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4.1 Object-oriented programming

FEMLISP is implemented largely in an object-oriented manner using CLOS (Common Lisp Object System). CLOS is very powerful, featuring, for example, multiple inheritance, multi-argument dispatch, and class-redefinition at runtime. We do not want to go into detail here, but refer to the books (Keene 1989) and (Kiczales et al, 1991). Nevertheless, we want to discuss briefly some specialities of object-oriented programming in Common Lisp which are not common in other programming languages.

Dispatch of a generic function on more than one argument is often useful. One example is the following code for a matrix-vector multiplication, where the method cannot be assigned clearly to either the class <matrix> or the class <vector>.

(defmethod m* ((A <matrix>) (y <vector>))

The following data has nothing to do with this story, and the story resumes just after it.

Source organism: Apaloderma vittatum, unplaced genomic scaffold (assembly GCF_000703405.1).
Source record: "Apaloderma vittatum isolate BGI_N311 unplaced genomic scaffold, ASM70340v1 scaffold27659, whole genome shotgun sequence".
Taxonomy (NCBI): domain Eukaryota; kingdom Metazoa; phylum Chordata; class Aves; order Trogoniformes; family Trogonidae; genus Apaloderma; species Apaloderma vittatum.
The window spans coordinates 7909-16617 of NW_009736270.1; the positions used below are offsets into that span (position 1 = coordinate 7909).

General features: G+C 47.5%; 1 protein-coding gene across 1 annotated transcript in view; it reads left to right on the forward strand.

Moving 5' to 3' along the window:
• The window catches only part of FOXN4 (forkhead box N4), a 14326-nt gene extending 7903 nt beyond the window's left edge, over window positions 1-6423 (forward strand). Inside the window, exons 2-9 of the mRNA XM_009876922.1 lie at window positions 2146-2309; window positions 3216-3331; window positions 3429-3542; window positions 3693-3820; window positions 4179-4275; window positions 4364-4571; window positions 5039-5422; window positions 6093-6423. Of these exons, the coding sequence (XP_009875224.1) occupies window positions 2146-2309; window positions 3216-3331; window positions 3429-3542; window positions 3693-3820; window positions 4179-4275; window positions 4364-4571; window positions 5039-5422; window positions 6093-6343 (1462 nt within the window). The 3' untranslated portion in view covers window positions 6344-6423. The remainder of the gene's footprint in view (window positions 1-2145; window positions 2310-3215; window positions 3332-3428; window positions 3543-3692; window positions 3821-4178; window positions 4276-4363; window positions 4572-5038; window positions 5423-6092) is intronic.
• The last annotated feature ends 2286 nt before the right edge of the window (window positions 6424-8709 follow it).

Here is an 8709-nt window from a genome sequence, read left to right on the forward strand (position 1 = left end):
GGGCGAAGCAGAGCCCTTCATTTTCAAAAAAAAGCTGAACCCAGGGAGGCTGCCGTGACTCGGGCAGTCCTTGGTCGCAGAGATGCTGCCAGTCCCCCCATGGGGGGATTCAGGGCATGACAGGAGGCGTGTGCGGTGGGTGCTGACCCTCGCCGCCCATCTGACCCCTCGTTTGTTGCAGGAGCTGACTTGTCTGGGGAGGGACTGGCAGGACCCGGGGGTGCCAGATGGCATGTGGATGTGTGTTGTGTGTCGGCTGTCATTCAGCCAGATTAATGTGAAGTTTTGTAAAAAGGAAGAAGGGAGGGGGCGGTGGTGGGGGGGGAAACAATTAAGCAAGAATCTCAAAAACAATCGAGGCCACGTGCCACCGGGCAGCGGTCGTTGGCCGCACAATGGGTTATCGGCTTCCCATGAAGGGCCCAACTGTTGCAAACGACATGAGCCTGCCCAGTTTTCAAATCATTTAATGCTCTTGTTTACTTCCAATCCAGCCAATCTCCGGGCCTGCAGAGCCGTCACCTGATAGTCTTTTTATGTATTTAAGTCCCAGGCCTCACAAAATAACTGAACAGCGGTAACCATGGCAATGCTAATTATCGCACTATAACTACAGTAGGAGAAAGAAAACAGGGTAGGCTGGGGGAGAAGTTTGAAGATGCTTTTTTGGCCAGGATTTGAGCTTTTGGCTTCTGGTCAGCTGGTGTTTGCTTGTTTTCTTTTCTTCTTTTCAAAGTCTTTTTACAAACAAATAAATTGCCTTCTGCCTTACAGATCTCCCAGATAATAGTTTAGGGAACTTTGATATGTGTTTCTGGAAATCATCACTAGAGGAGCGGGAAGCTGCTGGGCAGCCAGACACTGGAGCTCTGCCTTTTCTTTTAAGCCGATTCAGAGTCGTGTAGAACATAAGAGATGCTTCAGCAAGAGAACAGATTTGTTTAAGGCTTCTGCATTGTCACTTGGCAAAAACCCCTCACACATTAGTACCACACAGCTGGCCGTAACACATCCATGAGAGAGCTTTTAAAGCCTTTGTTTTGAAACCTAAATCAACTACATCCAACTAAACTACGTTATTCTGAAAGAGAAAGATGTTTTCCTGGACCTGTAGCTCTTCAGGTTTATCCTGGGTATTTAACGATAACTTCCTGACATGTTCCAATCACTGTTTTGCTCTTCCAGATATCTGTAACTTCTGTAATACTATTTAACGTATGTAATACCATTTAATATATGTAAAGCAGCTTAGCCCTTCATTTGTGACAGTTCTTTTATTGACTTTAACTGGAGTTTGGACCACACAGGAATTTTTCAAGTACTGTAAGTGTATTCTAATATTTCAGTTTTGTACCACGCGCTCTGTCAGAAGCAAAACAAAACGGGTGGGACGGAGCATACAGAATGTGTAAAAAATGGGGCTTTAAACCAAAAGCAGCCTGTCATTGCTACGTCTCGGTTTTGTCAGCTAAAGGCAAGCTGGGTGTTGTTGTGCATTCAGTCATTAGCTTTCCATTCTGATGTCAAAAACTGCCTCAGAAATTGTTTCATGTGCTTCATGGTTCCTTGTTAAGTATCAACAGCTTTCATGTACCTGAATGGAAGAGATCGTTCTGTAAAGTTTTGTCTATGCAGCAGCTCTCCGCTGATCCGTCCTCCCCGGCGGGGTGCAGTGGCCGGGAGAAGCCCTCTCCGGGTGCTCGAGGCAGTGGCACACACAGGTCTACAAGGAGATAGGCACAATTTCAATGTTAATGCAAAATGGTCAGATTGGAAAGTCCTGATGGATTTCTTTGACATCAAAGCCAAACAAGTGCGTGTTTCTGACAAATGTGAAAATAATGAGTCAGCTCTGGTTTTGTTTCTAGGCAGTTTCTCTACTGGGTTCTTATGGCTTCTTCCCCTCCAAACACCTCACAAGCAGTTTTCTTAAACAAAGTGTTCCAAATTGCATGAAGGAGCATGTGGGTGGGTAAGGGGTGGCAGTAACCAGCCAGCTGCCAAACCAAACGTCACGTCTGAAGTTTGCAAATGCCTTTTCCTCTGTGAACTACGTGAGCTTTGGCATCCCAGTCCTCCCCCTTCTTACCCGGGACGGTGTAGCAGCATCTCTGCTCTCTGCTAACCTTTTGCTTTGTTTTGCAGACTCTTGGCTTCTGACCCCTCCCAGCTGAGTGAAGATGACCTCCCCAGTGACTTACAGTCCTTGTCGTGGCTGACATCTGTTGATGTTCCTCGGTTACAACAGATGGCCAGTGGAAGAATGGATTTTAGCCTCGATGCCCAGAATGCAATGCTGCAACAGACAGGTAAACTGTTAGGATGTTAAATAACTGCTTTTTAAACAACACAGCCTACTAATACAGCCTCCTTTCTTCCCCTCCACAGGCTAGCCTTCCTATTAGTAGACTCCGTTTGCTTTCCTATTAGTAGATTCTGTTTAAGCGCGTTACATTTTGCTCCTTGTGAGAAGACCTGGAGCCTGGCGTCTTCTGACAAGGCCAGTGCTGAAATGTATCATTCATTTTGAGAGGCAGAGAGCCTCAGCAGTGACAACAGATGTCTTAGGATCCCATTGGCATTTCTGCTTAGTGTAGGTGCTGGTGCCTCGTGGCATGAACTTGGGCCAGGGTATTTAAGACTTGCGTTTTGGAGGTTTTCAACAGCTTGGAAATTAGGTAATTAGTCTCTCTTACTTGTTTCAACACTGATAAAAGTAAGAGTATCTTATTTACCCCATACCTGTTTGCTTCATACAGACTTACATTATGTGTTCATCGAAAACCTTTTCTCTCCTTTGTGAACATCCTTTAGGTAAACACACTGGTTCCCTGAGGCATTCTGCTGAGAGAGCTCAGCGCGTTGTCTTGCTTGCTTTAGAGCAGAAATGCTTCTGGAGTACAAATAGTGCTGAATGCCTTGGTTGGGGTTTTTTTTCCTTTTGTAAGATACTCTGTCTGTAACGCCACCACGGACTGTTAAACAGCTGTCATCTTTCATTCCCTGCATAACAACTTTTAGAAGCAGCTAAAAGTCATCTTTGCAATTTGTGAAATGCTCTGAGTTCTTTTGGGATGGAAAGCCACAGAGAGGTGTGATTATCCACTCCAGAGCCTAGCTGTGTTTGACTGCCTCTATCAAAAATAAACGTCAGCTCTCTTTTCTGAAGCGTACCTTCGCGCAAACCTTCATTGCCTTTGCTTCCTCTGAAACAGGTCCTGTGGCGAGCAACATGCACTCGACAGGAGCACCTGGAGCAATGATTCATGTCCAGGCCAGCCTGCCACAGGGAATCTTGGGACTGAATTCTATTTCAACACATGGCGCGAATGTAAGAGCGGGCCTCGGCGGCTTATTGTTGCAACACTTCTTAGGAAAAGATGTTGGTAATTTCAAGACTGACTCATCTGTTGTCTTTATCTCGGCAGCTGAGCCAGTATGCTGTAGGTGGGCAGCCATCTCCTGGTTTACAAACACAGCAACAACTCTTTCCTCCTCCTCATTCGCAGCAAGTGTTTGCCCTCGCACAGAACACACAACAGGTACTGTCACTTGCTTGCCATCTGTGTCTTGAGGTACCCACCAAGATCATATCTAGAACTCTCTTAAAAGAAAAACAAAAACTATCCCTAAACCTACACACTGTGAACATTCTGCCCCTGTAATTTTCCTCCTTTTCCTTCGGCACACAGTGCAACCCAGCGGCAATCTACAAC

(let ((x (make-row-vector-for A)))
    (x+=Ay x A y)

Method combination opens up a nice way for enhanced code re-use by allowing also :before- and :after-methods which are called before and after the execution of the primary method. For example, the following modifying method adds a compatibility check to the above matrix-vector multiplication which is used for every application of m* (and regardless of the type of the arguments):

(defmethod m* :before (A y)
  (assert (= (ncols A) (nrows y))))

Multiple inheritance is usually not used as much as single inheritance, so that some object-oriented programming languages, for example Java, do not provide it at all. Nevertheless, it can be quite useful. In FEMLISP, it is used, for example, to define so-called mixin classes which are used to dispatch the behaviour of a multigrid scheme between the standard "Correction Scheme" (CS) and Brandt’s "Full Approximation Storage" (FAS).

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